Understanding these three duties, and how to satisfy these duties in the context of governing a nonprofit organization, is the foundation of good governance. The duties inform what decisions should be made (or must be made), how those decision are to be made, and when the issues are ripe for decision. Breach of these duties can do harm to the organization and create personal liability to the breaching director or officer (note, while the board governs, the duties are owed individually). The next posts in this series will take a more in-depth look at each of these three duties in turn. The series will conclude with an examination of standing to complain about breach of these duties.



Four Keys to Creating Lasting Vision for a Nonprofit


Years before releasing his influential book, Good to Great, Jim Collins teamed with Jerry Porras to author an article in Harvard Business Review titled, Building Your Company’s Vision, examining one aspect of how companies had created lasting success – vision.  Central to their theories of visionary companies is the idea that “companies that enjoy enduring success have core values and a core purpose that remain fixed while their business strategies and practices endlessly adapt to a changing world.”  This same idea applies with equal force to the nonprofit sector (as Collin subsequently noted in Good to Great and the Social Sectors:  A Monograph to Accompany Good to Great).

So what is “vision?”  Collins and Porras define “vision” as consisting of two major components: core ideology and envisioned future, with the core ideology being composed of core values and core purpose and envisioned future being ten to thirty-year goals.  Working together, core ideology and envisioned future combined to form a vision for the organization, functioning in the role of a “North Star” for the foundation and its board.

I suggest there are four keys to to creating lasting vision in the nonprofit context:

1. Conceptualizing Vision: Whether done at the founding stage of the organization or after, the board should take time to distill the core values (the essence of the organization) and core purpose (the reason for being) of the organization.  What values and purpose should stand the test of time, remaining fixed despite the changing world.

2. Stabilizing Vision: Once the core values and core purpose (together, the core ideology according to Collins and Porras) have been conceptualized, the board should embed that core ideology into the foundational aspects of the organization.  This will look different depending on the type of organization but may include choosing a specific form or entity to further the core ideology, drafting a specific purpose statement (as opposed to the standard broad purpose statement) into the governing documents, making choices such as whether a foundation is to be perpetual or a spend-down foundation, and considering other provisions such as requiring super-majority votes or external court approval to amend specific purpose provisions of the governing documents.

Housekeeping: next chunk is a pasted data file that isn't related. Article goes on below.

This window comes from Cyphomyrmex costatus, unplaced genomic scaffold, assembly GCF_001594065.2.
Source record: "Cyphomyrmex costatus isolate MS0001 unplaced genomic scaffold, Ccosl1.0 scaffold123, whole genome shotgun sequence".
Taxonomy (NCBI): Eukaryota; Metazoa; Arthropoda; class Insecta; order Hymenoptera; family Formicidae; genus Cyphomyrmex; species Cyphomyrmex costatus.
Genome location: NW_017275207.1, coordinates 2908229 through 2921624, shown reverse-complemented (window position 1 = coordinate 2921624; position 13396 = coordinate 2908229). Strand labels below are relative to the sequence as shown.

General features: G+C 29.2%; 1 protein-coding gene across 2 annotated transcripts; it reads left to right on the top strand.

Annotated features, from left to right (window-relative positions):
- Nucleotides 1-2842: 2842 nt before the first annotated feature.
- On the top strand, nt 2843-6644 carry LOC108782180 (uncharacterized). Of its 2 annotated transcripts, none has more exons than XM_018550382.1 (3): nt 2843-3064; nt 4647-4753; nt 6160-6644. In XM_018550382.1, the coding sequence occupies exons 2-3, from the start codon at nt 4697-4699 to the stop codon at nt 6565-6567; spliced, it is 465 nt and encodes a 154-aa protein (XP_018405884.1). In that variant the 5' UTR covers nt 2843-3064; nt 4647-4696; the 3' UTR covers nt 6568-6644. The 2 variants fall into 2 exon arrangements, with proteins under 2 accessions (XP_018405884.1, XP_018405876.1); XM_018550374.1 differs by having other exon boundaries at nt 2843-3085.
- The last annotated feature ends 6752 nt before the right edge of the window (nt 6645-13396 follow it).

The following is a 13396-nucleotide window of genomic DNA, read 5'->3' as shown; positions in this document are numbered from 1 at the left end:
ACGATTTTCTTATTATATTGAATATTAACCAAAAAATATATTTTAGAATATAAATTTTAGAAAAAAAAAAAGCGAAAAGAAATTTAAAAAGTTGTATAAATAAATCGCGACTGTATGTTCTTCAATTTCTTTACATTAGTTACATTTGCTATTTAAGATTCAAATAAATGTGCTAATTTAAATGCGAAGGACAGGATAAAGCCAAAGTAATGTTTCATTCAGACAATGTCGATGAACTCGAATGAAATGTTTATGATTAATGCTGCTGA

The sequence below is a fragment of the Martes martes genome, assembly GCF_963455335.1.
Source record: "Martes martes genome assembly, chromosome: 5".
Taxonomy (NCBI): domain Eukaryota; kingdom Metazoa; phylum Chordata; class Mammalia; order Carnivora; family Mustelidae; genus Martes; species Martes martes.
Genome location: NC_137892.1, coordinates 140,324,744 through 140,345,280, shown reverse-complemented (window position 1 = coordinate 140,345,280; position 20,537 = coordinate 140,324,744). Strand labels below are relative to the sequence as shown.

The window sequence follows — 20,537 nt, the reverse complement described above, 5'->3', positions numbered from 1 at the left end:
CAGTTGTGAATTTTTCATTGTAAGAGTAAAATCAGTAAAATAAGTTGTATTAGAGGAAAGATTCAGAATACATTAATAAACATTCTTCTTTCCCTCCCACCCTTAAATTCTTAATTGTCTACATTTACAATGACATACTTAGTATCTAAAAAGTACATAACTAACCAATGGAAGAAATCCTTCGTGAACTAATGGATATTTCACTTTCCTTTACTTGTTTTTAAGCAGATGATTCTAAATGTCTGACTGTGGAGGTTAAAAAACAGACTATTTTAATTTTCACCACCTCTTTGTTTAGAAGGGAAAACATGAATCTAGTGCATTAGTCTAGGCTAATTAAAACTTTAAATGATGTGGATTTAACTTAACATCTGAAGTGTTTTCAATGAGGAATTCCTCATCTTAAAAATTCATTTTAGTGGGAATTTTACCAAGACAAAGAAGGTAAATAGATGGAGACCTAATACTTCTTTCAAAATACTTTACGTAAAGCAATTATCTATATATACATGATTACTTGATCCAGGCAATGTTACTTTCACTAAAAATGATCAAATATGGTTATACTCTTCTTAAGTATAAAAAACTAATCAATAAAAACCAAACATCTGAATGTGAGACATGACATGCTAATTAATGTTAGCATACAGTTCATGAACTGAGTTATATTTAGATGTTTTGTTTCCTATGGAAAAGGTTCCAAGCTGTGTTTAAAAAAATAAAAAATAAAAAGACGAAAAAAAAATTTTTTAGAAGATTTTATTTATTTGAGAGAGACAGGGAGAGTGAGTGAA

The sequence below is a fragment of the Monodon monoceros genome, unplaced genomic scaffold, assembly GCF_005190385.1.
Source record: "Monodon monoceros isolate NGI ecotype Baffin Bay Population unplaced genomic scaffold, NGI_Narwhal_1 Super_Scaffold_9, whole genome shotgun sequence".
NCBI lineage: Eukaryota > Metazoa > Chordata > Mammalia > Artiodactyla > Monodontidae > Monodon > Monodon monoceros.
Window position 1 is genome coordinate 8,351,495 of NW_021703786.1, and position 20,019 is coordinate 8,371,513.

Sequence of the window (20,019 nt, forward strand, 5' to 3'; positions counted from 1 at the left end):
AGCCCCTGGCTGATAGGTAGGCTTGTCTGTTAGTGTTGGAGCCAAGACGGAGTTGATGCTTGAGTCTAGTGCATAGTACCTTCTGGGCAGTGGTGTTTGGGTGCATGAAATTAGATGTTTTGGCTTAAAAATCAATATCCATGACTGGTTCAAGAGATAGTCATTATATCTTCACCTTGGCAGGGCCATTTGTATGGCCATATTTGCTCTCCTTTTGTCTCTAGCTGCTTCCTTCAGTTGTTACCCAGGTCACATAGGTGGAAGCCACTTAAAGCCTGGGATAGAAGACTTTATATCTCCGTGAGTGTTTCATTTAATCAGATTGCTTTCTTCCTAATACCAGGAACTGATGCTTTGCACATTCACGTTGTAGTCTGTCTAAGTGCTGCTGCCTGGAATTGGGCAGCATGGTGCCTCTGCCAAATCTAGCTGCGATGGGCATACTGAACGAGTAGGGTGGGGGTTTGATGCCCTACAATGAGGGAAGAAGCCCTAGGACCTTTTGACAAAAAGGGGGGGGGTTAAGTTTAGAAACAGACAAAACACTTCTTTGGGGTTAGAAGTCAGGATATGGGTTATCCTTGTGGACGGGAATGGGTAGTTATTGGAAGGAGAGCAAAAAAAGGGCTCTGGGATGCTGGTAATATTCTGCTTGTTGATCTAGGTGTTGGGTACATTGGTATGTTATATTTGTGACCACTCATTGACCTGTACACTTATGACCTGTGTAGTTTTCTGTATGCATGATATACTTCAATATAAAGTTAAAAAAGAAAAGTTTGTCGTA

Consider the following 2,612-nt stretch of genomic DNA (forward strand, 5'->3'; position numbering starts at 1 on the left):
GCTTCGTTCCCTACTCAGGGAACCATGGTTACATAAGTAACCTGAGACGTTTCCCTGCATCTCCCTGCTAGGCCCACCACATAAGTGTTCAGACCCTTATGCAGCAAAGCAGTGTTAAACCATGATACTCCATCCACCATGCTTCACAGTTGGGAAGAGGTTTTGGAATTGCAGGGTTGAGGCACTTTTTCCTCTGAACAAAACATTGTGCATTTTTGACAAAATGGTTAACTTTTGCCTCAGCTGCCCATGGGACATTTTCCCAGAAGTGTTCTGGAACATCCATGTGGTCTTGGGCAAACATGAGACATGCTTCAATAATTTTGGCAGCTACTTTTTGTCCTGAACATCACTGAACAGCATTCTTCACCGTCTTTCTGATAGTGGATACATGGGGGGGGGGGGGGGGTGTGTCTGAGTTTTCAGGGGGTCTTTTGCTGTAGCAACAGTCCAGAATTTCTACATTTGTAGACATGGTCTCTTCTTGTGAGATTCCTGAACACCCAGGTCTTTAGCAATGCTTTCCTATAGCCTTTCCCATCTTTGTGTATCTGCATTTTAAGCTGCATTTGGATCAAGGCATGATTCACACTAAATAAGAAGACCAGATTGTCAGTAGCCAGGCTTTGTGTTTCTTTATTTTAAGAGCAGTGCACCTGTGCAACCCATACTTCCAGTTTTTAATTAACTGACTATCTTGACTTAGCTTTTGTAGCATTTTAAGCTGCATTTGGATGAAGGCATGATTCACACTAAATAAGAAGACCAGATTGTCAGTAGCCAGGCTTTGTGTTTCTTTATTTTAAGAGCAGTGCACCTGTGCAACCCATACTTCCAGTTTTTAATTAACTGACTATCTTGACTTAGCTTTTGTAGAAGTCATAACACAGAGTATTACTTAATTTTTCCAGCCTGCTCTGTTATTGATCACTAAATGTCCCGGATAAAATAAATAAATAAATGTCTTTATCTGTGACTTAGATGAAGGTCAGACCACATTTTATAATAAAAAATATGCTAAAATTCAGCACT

3. Institutionalizing Vision:  Because most nonprofits are created with a potential perpetual duration, and because boards change over time, the vision must move from individual to institution, from entrepreneur to enterprise.  This is accomplished through board initiation, ongoing board training (particularly including training on fiduciary duties), and strategic planning (including succession planning).  Where the organization is a family foundation, the use of junior advisory boards can be a great way to pass on vision to successive generations.

4. Contextualizing Vision: While core values and purpose should remain fixed, strategies and practices must adapt to the changing world, making the organization relevant and effective to its particular time and place.  Contextualizing the vision will necessarily look differently depending upon the variables involved—the board members, the investment climate, technological advances, the needs to be met, and those to be benefited by the organization’s work.  This requires the hard work of the board to differentiate between what is part of the core ideology of the organization and what is not.  It also requires ongoing study of what is working in the organization’s field.  Finally it requires the willingness and courage to make changes to strategies and practices.